Belarus also announced plans for a $500 million Chinese debt relief loan that was originally slated to come from Russia. This is in addition to the $15 billion line of credit China extended to Belarus and the potential $5.5 billion China says it plans to invest in a new industrial park near the capital Minsk called Great Stone. Even with these international overtures, without cheap Russian energy and subsidies, Belarus would likely face an economic crisis. This is why, at the time of writing, the integration negotiations stand at an impasse. 

Another Crimea?

Despite Belarus’ recent history of violently repressing protests, several thousand people have demonstrated against integration plans over the last month. Many Belarusians consider integration to be a “soft annexation” akin to Russia’s 2014 takeover of Crimea (formerly part of Ukraine).

Their fears are legitimate. Many of Russia’s former provinces and satellite states have joined NATO and the EU over the years and since taking power, Putin has fought to keep a ring of buffer states and allies around Russia as a bulwark against the West. He has clear aspirations to restore Russia as an empire and needs consistent subservience from countries like Belarus to do that. Russia would rather win loyalty through geopolitical negotiations and economic pressure, but Putin has been prepared before to invade (as in the south-western border states of Chechnya in 1998 and Georgia in 2008) or annex (as in Ukraine in 2014).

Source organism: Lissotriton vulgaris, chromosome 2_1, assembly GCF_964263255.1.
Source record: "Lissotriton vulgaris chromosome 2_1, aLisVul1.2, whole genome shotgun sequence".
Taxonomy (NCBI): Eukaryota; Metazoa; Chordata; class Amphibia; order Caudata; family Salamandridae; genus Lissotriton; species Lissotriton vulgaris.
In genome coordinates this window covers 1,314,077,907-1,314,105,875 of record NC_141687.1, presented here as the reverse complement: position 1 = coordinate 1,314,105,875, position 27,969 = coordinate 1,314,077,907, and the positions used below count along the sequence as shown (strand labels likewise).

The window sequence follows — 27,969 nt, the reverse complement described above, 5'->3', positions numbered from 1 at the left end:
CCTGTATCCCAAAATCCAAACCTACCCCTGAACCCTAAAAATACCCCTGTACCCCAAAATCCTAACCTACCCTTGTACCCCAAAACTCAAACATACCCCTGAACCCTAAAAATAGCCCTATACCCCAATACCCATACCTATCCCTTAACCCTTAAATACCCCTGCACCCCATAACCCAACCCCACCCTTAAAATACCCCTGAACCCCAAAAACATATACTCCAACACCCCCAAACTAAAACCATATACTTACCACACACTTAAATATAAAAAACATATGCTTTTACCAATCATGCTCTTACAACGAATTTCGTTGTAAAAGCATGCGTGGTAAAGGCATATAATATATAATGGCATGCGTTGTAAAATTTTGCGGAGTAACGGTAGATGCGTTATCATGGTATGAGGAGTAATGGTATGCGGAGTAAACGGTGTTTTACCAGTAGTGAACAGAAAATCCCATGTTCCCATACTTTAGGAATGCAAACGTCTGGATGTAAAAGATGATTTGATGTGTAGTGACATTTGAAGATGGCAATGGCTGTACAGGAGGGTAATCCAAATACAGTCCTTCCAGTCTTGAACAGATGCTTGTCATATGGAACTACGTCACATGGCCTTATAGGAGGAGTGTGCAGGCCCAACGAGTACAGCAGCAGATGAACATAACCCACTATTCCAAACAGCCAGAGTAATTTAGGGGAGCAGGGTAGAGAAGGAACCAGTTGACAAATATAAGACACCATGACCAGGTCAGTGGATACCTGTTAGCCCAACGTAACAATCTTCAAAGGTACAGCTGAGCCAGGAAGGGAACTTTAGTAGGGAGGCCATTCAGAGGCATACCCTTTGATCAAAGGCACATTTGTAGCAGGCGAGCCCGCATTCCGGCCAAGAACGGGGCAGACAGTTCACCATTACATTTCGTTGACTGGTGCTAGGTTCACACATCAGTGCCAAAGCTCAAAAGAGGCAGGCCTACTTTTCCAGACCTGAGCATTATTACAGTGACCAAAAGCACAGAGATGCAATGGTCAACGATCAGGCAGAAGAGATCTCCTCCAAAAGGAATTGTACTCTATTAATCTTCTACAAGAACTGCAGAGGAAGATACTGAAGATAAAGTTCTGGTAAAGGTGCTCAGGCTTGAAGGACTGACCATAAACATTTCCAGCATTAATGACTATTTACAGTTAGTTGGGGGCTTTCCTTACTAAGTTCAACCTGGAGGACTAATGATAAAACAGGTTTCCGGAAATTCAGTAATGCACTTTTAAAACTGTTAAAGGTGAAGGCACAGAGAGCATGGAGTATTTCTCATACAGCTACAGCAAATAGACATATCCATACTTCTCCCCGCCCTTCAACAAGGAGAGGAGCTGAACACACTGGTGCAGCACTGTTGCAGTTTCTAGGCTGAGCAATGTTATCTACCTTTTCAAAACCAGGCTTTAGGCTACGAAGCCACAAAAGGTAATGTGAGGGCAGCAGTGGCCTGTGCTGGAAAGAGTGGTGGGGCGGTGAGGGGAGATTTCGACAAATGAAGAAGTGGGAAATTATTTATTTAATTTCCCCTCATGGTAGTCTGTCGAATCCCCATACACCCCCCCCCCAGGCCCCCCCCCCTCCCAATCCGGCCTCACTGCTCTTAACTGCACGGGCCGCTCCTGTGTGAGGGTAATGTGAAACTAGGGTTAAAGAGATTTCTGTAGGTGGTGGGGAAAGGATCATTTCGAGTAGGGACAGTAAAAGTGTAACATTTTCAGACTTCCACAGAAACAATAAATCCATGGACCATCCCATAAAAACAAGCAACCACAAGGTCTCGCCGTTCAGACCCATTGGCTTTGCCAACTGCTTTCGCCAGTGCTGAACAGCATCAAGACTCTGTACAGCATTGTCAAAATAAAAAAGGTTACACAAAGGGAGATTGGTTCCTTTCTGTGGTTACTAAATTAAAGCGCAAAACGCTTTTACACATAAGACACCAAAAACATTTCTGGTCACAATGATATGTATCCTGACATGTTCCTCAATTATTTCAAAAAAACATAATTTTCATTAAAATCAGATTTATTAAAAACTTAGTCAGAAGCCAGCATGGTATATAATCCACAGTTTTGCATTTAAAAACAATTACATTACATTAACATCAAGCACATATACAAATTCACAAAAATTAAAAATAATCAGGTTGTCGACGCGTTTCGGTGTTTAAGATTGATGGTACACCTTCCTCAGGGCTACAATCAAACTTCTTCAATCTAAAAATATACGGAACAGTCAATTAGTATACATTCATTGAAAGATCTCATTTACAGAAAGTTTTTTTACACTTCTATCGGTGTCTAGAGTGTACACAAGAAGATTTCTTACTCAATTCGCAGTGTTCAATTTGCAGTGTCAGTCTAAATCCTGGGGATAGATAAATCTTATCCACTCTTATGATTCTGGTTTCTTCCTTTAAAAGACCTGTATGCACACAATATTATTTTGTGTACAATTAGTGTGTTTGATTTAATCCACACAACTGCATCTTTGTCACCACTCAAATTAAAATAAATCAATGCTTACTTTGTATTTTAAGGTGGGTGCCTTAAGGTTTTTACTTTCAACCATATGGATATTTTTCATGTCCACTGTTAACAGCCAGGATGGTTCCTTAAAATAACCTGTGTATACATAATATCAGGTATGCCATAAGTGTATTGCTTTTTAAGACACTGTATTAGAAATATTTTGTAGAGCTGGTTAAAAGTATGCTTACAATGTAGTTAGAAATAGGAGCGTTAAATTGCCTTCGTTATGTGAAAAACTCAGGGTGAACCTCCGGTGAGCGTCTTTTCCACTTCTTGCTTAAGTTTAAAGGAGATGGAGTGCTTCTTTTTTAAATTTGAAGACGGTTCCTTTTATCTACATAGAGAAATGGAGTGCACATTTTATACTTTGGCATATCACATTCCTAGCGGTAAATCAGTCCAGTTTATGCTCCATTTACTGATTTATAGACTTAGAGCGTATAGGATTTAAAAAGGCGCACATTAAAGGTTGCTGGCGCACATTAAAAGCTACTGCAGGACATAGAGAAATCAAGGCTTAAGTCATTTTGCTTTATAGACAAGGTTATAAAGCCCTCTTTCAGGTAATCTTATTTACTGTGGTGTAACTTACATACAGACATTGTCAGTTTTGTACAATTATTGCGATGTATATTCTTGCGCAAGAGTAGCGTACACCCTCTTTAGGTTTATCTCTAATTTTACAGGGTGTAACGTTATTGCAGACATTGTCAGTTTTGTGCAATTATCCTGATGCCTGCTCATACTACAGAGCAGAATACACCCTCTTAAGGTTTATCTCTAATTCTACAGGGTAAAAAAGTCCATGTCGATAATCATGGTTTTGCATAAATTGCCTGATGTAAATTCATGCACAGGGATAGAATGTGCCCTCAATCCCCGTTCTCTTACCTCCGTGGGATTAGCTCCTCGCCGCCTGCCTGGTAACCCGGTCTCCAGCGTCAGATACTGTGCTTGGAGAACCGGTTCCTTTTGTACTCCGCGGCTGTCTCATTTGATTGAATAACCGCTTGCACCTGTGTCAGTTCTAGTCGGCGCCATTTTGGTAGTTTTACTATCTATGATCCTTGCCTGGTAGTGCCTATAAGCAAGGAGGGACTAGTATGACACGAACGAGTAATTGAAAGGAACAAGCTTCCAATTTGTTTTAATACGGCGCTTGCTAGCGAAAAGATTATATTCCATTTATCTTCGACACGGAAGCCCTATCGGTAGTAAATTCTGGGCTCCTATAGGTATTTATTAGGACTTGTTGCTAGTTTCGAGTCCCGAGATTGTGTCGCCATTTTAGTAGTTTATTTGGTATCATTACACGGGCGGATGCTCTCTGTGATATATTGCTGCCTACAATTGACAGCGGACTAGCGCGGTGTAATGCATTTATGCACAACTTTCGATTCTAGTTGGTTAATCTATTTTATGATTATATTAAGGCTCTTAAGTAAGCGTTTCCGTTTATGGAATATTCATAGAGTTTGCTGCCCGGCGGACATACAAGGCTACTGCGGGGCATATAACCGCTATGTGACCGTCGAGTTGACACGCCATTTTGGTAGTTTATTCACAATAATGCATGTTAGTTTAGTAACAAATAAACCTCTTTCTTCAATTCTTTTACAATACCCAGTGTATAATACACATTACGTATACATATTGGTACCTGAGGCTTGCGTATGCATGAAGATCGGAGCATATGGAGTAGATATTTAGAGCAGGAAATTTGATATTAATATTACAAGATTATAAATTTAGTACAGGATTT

While Belarus matters a great deal to Putin, the Belarusian integration talks haven’t yet grabbed US headlines in the same way that comparable imperial tensions in Ukraine did in the past. This is partly because of the US’s generally shambolic foreign policy since Trump was elected. But it is also because Belarus plays a less important (although not insignificant) role in US imperialism compared with Ukraine. 

All eyes were on Ukraine in 2014 because Crimea provides naval access to Black Sea ports. In 2008 Russia won the war in Georgia against pro-West forces because it had access to these ports, so regaining Crimea in 2014 was a huge boon to Russia’s regional power. Also, much of Europe’s energy flows from Russia through Ukraine. At the time of the Crimean annexation and ensuing civil war on the Russia-Ukraine border, disrupting Russian energy exports through Ukraine would have thrown Europe back into recession, which would have had repercussions for the US.